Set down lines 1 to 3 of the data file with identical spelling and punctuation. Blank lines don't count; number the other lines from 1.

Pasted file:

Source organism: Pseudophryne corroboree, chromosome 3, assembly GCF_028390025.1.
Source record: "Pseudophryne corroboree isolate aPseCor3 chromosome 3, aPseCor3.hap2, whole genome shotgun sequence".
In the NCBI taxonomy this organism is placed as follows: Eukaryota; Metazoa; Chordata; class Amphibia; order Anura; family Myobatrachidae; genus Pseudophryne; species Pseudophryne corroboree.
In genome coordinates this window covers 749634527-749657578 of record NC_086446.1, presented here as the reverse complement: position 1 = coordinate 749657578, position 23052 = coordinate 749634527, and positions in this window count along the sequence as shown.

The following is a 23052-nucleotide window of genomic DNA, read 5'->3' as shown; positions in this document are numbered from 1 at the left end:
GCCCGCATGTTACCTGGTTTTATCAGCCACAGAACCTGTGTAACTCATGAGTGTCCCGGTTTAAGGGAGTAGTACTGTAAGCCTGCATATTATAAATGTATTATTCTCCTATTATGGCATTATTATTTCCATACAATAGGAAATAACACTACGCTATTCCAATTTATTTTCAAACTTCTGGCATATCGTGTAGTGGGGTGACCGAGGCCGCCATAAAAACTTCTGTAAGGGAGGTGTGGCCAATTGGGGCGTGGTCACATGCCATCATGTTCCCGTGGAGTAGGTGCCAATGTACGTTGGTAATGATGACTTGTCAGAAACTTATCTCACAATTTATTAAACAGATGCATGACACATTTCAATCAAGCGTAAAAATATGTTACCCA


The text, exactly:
Source organism: Pseudophryne corroboree, chromosome 3, assembly GCF_028390025.1.
Source record: "Pseudophryne corroboree isolate aPseCor3 chromosome 3, aPseCor3.hap2, whole genome shotgun sequence".
In the NCBI taxonomy this organism is placed as follows: Eukaryota; Metazoa; Chordata; class Amphibia; order Anura; family Myobatrachidae; genus Pseudophryne; species Pseudophryne corroboree.